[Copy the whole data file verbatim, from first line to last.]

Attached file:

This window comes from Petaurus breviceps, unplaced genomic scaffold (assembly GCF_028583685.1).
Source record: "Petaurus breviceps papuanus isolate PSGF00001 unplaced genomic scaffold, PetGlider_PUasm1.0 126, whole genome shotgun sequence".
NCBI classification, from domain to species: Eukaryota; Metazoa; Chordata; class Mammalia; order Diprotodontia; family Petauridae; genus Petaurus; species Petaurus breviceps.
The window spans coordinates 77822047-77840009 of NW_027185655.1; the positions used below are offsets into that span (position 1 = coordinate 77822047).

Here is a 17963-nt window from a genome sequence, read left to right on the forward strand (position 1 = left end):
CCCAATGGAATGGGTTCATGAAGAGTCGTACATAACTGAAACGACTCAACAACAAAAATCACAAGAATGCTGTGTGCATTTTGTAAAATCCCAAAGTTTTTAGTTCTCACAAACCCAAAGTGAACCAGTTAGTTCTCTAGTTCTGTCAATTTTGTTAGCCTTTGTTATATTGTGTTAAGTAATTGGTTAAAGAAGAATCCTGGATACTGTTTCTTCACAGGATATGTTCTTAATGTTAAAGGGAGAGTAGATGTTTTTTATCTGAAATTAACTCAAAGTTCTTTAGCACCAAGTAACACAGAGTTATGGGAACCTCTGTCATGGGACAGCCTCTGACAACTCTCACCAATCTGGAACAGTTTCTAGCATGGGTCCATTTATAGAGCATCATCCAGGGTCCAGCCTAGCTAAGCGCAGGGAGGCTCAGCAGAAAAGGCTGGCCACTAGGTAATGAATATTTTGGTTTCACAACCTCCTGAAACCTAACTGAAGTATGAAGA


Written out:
This window comes from Petaurus breviceps, unplaced genomic scaffold (assembly GCF_028583685.1).
Source record: "Petaurus breviceps papuanus isolate PSGF00001 unplaced genomic scaffold, PetGlider_PUasm1.0 126, whole genome shotgun sequence".
NCBI classification, from domain to species: Eukaryota; Metazoa; Chordata; class Mammalia; order Diprotodontia; family Petauridae; genus Petaurus; species Petaurus breviceps.
The window spans coordinates 77822047-77840009 of NW_027185655.1; the positions used below are offsets into that span (position 1 = coordinate 77822047).

Here is a 17963-nt window from a genome sequence, read left to right on the forward strand (position 1 = left end):
CCCAATGGAATGGGTTCATGAAGAGTCGTACATAACTGAAACGACTCAACAACAAAAATCACAAGAATGCTGTGTGCATTTTGTAAAATCCCAAAGTTTTTAGTTCTCACAAACCCAAAGTGAACCAGTTAGTTCTCTAGTTCTGTCAATTTTGTTAGCCTTTGTTATATTGTGTTAAGTAATTGGTTAAAGAAGAATCCTGGATACTGTTTCTTCACAGGATATGTTCTTAATGTTAAAGGGAGAGTAGATGTTTTTTATCTGAAATTAACTCAAAGTTCTTTAGCACCAAGTAACACAGAGTTATGGGAACCTCTGTCATGGGACAGCCTCTGACAACTCTCACCAATCTGGAACAGTTTCTAGCATGGGTCCATTTATAGAGCATCATCCAGGGTCCAGCCTAGCTAAGCGCAGGGAGGCTCAGCAGAAAAGGCTGGCCACTAGGTAATGAATATTTTGGTTTCACAACCTCCTGAAACCTAACTGAAGTATGAAGA